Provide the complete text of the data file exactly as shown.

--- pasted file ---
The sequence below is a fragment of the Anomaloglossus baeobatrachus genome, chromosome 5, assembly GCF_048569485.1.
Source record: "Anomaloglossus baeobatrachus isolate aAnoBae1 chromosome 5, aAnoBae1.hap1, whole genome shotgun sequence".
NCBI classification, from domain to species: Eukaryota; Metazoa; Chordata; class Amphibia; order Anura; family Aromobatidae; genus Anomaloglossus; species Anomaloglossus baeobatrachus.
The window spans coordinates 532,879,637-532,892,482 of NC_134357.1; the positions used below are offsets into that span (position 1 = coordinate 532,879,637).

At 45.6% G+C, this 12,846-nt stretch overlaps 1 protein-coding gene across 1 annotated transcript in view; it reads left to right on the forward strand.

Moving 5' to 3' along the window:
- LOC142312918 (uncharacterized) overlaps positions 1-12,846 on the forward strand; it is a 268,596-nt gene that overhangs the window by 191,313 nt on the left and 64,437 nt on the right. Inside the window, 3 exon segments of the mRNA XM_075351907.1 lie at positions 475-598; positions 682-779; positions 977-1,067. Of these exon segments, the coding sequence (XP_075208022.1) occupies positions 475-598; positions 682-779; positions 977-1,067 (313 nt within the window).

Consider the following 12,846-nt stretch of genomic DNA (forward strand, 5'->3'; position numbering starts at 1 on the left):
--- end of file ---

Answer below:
The sequence below is a fragment of the Anomaloglossus baeobatrachus genome, chromosome 5, assembly GCF_048569485.1.
Source record: "Anomaloglossus baeobatrachus isolate aAnoBae1 chromosome 5, aAnoBae1.hap1, whole genome shotgun sequence".
NCBI classification, from domain to species: Eukaryota; Metazoa; Chordata; class Amphibia; order Anura; family Aromobatidae; genus Anomaloglossus; species Anomaloglossus baeobatrachus.
The window spans coordinates 532,879,637-532,892,482 of NC_134357.1; the positions used below are offsets into that span (position 1 = coordinate 532,879,637).

At 45.6% G+C, this 12,846-nt stretch overlaps 1 protein-coding gene across 1 annotated transcript in view; it reads left to right on the forward strand.

Moving 5' to 3' along the window:
- LOC142312918 (uncharacterized) overlaps positions 1-12,846 on the forward strand; it is a 268,596-nt gene that overhangs the window by 191,313 nt on the left and 64,437 nt on the right. Inside the window, 3 exon segments of the mRNA XM_075351907.1 lie at positions 475-598; positions 682-779; positions 977-1,067. Of these exon segments, the coding sequence (XP_075208022.1) occupies positions 475-598; positions 682-779; positions 977-1,067 (313 nt within the window).

Consider the following 12,846-nt stretch of genomic DNA (forward strand, 5'->3'; position numbering starts at 1 on the left):